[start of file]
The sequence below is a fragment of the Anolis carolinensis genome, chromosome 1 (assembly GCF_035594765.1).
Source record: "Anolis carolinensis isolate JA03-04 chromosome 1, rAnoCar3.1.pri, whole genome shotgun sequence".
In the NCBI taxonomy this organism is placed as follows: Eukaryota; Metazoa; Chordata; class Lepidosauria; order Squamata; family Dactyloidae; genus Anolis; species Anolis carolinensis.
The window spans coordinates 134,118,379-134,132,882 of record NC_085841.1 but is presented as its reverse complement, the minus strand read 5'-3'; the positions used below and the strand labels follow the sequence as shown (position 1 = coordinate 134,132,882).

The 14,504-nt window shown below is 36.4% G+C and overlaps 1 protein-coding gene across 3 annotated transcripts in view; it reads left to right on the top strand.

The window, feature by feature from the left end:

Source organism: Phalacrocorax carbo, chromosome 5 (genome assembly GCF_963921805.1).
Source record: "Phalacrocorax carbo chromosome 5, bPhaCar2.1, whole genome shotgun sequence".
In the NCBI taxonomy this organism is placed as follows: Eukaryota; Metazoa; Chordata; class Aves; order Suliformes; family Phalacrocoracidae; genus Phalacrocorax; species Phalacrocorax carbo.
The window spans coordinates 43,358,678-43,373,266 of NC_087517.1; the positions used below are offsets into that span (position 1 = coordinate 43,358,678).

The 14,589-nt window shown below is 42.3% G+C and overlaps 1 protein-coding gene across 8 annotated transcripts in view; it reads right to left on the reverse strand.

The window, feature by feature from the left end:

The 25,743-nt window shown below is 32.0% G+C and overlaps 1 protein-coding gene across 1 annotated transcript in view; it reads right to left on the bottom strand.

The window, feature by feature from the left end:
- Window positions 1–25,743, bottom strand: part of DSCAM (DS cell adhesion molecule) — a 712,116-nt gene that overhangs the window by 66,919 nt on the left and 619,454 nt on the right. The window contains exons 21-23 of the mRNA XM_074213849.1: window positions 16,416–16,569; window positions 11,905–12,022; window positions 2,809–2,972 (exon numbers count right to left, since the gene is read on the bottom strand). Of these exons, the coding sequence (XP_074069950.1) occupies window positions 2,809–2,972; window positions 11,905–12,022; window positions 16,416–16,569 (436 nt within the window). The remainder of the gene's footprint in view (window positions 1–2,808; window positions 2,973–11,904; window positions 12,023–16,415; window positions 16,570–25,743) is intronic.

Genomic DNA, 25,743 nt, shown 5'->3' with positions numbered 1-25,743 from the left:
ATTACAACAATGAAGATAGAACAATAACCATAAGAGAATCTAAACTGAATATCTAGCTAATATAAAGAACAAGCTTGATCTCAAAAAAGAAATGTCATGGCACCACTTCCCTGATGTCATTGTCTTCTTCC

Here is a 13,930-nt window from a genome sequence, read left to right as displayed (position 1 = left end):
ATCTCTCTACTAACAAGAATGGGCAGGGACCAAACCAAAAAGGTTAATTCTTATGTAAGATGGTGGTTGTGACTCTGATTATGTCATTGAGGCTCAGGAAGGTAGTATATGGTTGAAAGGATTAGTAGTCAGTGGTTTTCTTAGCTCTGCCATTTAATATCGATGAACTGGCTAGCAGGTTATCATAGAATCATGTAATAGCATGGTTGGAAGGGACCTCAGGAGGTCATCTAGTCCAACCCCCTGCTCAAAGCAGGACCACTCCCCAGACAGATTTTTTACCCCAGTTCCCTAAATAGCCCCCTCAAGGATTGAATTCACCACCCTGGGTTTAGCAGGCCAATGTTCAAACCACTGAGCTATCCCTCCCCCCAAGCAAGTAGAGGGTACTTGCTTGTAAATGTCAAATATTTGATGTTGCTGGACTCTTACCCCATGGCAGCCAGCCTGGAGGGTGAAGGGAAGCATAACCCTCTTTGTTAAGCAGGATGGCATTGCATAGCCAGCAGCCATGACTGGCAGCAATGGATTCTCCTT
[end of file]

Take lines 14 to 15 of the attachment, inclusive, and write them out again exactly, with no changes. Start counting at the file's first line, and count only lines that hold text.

The window, feature by feature from the left end:
- Window positions 1–25,743, bottom strand: part of DSCAM (DS cell adhesion molecule) — a 712,116-nt gene that overhangs the window by 66,919 nt on the left and 619,454 nt on the right. The window contains exons 21-23 of the mRNA XM_074213849.1: window positions 16,416–16,569; window positions 11,905–12,022; window positions 2,809–2,972 (exon numbers count right to left, since the gene is read on the bottom strand). Of these exons, the coding sequence (XP_074069950.1) occupies window positions 2,809–2,972; window positions 11,905–12,022; window positions 16,416–16,569 (436 nt within the window). The remainder of the gene's footprint in view (window positions 1–2,808; window positions 2,973–11,904; window positions 12,023–16,415; window positions 16,570–25,743) is intronic.